A short story a day review

Tag: David Dean

The Maltese Tater Tot by Pat Dennis

by Barb Goffman


From Pat Dennis’ collection Hotdish To Die For (Penury Press, 2000).

A rich, older man marries a much-younger woman and treasures her with gifts (and an allowance). Suddenly, her jewelry starts going missing, one piece at a time. The husband suspects the wife is up to something and hires a P.I. to figure things out.

And this review marks my end of this challenge. 300 stories officially read in 2012. When it started I hoped to actually read a story a day for a year. That was the exact challenge. That morphed into: Could I read 366 stories in the year, knowing that some days I might not get to read any, but on other days, I could read several? My goal kept changing as I had more non-short-story days than expected: First, 350 stories. Then 325. And now, finally, 300, which I think is a respectable finish.

I should add that I probably read nearly 350 short stories this year, but I didn’t write about them all, which was part of the challenge. If I hated a story, I may not have written about it. If I didn’t finish a story, I didn’t write about it. If I read an unpublished story (I’m a co-editor of the Chesapeake Crimes anthology series), I didn’t write about it. Knowing this makes me feel even better about my 300.

Because of this challenge, I read a lot of authors this year I had never read before, some of whom I’m particularly excited about and will seek out more of their work. These authors include Steve Liskow, Pat Dennis (her Puck stories are so good), David Dean, and Lynne Heitman.

This challenge also gave me the opportunity to read a lot more stories by John Floyd, one of my favorite short-story authors. If you haven’t read him yet, you’re  missing out.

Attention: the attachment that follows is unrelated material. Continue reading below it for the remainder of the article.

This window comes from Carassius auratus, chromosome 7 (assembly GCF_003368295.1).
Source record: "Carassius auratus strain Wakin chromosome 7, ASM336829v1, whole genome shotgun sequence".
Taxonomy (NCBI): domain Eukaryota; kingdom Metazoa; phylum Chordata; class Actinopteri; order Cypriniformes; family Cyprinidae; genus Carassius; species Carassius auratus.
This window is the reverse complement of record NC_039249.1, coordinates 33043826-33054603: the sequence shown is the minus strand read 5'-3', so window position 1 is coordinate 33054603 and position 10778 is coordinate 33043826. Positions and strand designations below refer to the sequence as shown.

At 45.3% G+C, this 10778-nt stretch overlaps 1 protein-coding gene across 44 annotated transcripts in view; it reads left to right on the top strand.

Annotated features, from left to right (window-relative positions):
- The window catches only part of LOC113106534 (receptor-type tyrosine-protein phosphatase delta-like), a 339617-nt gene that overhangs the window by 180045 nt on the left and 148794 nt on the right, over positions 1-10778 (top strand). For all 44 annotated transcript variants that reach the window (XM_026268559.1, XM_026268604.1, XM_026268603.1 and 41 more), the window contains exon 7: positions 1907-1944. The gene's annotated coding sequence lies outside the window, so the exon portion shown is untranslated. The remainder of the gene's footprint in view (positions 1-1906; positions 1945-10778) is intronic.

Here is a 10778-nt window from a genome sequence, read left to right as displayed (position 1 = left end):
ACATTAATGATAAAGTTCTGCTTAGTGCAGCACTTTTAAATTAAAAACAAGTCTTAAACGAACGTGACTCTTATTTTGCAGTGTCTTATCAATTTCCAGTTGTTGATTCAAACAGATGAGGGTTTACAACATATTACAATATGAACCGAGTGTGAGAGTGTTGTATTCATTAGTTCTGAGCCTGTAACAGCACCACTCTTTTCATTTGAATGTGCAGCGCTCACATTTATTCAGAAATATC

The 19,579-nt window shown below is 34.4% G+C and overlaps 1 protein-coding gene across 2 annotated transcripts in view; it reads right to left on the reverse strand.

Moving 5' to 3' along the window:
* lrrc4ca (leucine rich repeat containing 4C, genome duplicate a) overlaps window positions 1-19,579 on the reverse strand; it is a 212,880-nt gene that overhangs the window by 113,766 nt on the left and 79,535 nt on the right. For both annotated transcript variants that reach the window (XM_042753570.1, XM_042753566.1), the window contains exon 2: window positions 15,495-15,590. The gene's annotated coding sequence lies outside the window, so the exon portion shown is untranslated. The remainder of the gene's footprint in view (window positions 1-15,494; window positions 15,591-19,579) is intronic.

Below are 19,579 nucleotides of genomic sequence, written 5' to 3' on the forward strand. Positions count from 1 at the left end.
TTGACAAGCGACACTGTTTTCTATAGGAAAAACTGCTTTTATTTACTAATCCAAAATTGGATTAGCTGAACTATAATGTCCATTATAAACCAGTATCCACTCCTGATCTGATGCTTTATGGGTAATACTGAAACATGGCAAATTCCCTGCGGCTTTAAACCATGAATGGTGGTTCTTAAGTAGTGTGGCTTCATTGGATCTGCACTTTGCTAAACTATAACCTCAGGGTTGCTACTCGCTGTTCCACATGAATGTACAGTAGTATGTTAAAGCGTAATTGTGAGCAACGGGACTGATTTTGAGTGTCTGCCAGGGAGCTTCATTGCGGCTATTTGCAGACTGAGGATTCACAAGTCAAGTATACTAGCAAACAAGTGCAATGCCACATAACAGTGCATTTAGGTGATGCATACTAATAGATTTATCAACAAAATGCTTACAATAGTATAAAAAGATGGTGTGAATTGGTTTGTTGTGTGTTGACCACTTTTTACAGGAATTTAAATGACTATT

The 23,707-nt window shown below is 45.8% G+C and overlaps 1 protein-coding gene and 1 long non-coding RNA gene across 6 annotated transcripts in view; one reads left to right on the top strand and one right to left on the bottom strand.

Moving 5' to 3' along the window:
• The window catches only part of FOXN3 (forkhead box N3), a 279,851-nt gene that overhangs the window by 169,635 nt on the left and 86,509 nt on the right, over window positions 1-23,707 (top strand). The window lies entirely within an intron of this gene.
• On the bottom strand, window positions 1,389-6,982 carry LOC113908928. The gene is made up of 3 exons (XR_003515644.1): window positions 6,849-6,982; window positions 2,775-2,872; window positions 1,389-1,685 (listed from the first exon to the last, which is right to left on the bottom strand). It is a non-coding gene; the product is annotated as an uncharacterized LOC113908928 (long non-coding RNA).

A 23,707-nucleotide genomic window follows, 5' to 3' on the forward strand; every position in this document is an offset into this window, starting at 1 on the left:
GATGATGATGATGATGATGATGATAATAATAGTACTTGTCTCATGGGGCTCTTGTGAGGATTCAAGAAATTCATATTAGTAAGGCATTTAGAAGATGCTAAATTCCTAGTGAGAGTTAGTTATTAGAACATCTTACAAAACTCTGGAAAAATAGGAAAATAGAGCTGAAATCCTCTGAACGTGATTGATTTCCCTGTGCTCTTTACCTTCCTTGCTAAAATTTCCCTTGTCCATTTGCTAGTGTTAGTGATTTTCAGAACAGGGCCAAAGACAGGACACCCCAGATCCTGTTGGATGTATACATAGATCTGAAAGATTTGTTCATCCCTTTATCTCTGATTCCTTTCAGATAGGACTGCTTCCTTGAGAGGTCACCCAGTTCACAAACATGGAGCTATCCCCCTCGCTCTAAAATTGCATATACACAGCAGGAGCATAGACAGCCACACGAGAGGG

Finally, having read more short stories this year than ever before, especially in such a concentrated period, enabled me to better understand what works in a story and what doesn’t (at least for me). I hope my own writing has improved as a result.

I’ve enjoyed sharing these pages with my fellow readers, especially Katherine Tomlinson and Patti Abbott, who both are on track to hit 366 stories by December 31st. Way to go, ladies! A hat tip to Brian Lindenmuth of Spinetingler for setting up this challenge last December. It’s been a pleasure.

Awake by David Dean

by Barb Goffman


This story originally appeared in the July 2009 issue of Ellery Queen Mystery Magazine. A podcast of the author reading the story can be heard here. This podcast has three stories being read. The Dean story starts at around eight minutes into the recording.

All houses make noises. In this tale, an old man listens to the noises his house makes as he drifts off to sleep. Noises we all tend to not notice after a while. The creaks. The clicks. And there’s the breathing of the dog. Until he awakens to a noise that’s not so normal at all …

Hat tip to Art Taylor for letting me know about this story, which has an open-ending in that you don’t know exactly what happens next, but the story is still satisfying because its beauty is in its detail and mood, and the frightening ending fits in so well. You don’t need to know exactly what will happen. You have an idea, which is enough.

Tomorrow’s Dead by David Dean

by Barb Goffman

From the July 2011 issue of Ellery Queen Mystery Magazine


An out-of-state police chief with a dark past returns to his hometown, searching for his missing best friend. Soon he learns that a local serial killer is at work, and his friend might be involved. But is his friend the killer or another victim or something else? As the chief searches for the killer, he has to stare down his own phantoms and find a way to live with all that’s happened.

This story is a finalist for this year’s Derringer Award in the Novelette category.